When is a crashing MySQL bug not a bug?

Answer: When Oracle acknowledges the bug in 5.5.25 (to the owner only), corrects the bug in 5.5.27 (to the owner only), yet hides all information of its existence.

Recently a colleague and good friend discovered a bug in MySQL 5.5 replication that would crash MySQL. This was initially reported as Bug #65740, and after a lot of back and forth, a reproducible test case was found. Excellent work on the part of my colleague to spend the time to clearly identify the specific conditions. I remember looking at this initial thread in detail for an UPDATE statement using variables combined with an –ignore-database configuration option.

For no explanation by Oracle, this bug was subsequently marked as private (after I originally viewed the thread publicly), corrected, and the corrected bug is not referenced in the 5.5.27 Release Notes, yet the private bug clearly states.

[20 Jul 11:59] XXXX
Fixed in 5.1.65/5.5.27.

The reason why I raise this concern is due to the lack of consistency. Why this was not included in the Release Notes is not acceptable in my view. However, the installation of 5.2.25 was needed to address another obscure Bug #45670 that was corrected and remains open to the MySQL Community.

I do not know of [yet] a public statement by Oracle that details why certain information about MySQL is open, and certain information is closed.

34 Responses to “When is a crashing MySQL bug not a bug?”

  1. Yes, I agree. It is inconsistent and guidelines for ‘privatization’ are unclear. I actually filed a bug report about this years back (before Oracle – maybe even before Sun took over) requesting such guidelines. I sometimes have the impression that the primary reason for ‘privatization’ is simply because the issue is embarrassing for specific people in Oracle/MySQL team sitting on the ‘privatization button’.

    At least after an updated version with a fix is available the report should be ‘un-privatized’ (and release notes should have details, of course). As long as no fix is available a crashing bug can be hidden I think – in particular if it is easy for a malicious user to utilize the bug to crash a ‘shared server’ and as such cause ‘denial of service’ to other users.

  2. .. but additionally I’d say that it is not worse now than it was for 5 years. I think it is slightly better now actually (without having exact statistics on it) than was the case around the MySQL AB -> Sun ownership (½ year to both sides).

  3. Ronald Bradford says:

    @Peter. I would concur with your comment that security is a concern. However is that a reason to privatize, or to mask some details.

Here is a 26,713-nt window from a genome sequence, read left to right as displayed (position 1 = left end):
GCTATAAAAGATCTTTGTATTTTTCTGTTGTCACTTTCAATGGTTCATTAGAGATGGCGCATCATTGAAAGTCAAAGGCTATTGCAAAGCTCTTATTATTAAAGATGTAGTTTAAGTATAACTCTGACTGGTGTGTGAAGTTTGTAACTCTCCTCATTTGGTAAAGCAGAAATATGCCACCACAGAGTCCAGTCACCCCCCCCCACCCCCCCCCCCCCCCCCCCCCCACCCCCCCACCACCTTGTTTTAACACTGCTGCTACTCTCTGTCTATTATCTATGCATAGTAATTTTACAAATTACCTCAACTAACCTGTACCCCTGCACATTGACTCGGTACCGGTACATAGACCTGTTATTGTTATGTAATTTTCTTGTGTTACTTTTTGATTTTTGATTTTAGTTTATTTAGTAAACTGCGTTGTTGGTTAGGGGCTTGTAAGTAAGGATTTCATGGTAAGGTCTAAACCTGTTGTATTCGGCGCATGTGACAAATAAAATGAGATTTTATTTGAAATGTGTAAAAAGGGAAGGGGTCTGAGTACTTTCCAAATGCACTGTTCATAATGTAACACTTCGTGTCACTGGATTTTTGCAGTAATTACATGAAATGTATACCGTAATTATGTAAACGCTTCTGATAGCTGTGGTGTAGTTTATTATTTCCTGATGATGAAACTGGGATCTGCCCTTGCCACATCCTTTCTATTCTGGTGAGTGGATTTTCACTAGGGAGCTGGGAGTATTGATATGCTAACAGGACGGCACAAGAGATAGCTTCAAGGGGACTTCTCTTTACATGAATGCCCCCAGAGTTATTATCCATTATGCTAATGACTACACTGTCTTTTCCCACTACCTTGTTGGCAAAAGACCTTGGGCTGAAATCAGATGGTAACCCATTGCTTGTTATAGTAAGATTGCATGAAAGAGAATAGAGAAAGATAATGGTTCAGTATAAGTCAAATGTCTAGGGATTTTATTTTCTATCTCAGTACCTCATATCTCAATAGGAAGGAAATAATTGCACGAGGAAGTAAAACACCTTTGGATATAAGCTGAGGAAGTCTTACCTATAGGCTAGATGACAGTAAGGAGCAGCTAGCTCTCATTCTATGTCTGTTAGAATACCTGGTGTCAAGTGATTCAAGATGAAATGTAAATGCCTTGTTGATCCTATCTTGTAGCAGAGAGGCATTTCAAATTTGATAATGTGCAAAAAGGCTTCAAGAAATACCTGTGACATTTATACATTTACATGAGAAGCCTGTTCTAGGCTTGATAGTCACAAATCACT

I would like to recommend that when Oracle does mark a bug as private, there is always a public abstract, and a valid explanation for why the “privatization button” was pressed.

  4. Sergei G from Monty Program reported on the internals mailing list that several (many?) bugs were fixed in the most recent 5.5 release without a test case in the regression test suite. He asked for someone to explain whether this was done on purpose. We are still waiting for an answer since August 9.

    Slightly less open source

  5. anonymous says:

    If the crash is something that can be triggered by a non-admin user, it’s likely to be treated as security by Oracle now, and any public info on it heavily obfuscated. It may re-surface months later via a Critical Patch Update in form of a CVE with no details allowing mapping it to an actual flaw. Though, you may ask in bug if it’s treated as security and request information about what CVE is / will be assigned to it and make it public to help those who won’t get it if they ask.

    http://www.attrition.org/pipermail/vim/2012-June/002562.html

    The above is likely to provide an explanation to the Sergei’s query, as an attempt to avoid similar:

    http://www.h-online.com/security/news/item/Oracle-accidentally-release-MySQL-DoS-proof-of-concept-1526146.html

  6. Clint Byrum says:

    Back when I was pushing hard for answers on Oracle’s non-disclosure policies this was explained to me. Basically mysql engineers have their hands tied by the policy if it is deemed a security problem. A crash caused by non admin users is considered a privilege escalation. So, we will not be seeing test cases (since they are taylor made exploit scripts) nor will these bugs be made public again. :-[ I suspect they the desire not to disclose info about security bugs may also be delaying the bzr tree updates as well.